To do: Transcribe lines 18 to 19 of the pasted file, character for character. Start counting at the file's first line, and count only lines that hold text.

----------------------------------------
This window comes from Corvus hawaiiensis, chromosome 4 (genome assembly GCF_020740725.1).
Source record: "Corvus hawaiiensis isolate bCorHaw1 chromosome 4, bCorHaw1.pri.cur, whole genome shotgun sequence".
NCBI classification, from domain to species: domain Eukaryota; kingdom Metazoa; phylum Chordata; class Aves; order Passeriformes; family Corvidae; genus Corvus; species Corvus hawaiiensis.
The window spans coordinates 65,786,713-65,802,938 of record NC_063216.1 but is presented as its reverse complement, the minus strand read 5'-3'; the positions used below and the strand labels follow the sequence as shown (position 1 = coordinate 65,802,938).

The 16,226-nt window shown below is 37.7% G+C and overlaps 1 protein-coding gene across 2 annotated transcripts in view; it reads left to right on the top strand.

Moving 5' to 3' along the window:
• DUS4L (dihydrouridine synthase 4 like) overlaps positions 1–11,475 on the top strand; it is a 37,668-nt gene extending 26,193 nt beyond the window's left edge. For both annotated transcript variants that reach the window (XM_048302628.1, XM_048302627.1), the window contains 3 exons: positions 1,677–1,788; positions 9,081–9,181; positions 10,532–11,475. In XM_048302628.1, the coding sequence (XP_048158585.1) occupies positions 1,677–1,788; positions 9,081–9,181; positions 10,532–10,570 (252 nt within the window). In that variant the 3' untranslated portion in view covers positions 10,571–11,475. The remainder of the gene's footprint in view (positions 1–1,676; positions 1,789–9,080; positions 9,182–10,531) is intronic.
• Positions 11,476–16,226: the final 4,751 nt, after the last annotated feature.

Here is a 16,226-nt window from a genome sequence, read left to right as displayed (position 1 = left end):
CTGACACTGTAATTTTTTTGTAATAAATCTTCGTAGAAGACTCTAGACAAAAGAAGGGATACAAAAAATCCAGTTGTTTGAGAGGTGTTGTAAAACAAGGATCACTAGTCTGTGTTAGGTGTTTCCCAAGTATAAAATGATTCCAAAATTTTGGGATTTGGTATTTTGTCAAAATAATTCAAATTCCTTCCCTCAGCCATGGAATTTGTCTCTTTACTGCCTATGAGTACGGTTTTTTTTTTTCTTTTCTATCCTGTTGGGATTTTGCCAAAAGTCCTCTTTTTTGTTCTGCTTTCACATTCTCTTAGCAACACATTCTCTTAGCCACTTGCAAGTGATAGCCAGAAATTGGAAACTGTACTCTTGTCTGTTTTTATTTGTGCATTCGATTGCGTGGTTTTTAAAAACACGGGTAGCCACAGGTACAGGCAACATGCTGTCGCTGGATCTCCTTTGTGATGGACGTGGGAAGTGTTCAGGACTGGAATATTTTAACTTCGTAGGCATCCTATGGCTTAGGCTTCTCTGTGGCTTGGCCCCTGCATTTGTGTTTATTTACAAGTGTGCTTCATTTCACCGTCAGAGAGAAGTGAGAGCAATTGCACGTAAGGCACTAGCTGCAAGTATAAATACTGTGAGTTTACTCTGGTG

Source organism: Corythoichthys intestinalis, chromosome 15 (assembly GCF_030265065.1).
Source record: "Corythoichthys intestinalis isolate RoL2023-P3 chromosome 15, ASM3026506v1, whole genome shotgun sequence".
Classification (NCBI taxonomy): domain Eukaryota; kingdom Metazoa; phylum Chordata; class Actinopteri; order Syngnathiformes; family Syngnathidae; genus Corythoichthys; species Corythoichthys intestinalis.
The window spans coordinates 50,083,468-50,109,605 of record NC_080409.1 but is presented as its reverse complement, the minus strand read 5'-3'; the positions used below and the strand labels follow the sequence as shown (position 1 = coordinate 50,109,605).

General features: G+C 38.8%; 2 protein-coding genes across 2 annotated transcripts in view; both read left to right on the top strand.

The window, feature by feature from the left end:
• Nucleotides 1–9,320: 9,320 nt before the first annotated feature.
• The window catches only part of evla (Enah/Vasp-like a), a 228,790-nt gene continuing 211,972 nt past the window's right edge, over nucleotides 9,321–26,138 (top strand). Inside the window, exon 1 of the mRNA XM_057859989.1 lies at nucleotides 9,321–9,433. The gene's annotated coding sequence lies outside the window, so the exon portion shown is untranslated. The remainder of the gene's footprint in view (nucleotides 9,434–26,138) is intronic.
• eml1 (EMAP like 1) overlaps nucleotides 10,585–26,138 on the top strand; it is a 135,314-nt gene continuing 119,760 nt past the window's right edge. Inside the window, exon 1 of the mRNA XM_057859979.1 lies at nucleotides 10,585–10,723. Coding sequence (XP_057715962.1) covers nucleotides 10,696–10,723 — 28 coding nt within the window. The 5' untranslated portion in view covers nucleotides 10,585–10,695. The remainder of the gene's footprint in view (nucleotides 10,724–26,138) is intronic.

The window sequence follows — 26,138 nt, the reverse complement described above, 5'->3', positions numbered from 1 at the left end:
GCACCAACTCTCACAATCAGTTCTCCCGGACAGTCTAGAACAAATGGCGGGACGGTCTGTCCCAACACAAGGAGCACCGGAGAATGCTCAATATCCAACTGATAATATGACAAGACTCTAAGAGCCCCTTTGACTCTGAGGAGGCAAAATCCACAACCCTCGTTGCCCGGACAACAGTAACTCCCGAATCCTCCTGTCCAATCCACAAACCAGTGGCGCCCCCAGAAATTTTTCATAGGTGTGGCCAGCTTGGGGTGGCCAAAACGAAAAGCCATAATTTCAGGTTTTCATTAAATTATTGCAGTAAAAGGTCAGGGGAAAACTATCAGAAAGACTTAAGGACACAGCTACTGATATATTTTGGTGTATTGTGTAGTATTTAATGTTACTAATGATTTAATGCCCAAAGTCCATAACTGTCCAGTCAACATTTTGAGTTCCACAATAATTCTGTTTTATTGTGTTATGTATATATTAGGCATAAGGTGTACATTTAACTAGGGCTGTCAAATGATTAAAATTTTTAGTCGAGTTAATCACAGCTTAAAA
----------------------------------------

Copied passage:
• The window catches only part of evla (Enah/Vasp-like a), a 228,790-nt gene continuing 211,972 nt past the window's right edge, over nucleotides 9,321–26,138 (top strand). Inside the window, exon 1 of the mRNA XM_057859989.1 lies at nucleotides 9,321–9,433. The gene's annotated coding sequence lies outside the window, so the exon portion shown is untranslated. The remainder of the gene's footprint in view (nucleotides 9,434–26,138) is intronic.
• eml1 (EMAP like 1) overlaps nucleotides 10,585–26,138 on the top strand; it is a 135,314-nt gene continuing 119,760 nt past the window's right edge. Inside the window, exon 1 of the mRNA XM_057859979.1 lies at nucleotides 10,585–10,723. Coding sequence (XP_057715962.1) covers nucleotides 10,696–10,723 — 28 coding nt within the window. The 5' untranslated portion in view covers nucleotides 10,585–10,695. The remainder of the gene's footprint in view (nucleotides 10,724–26,138) is intronic.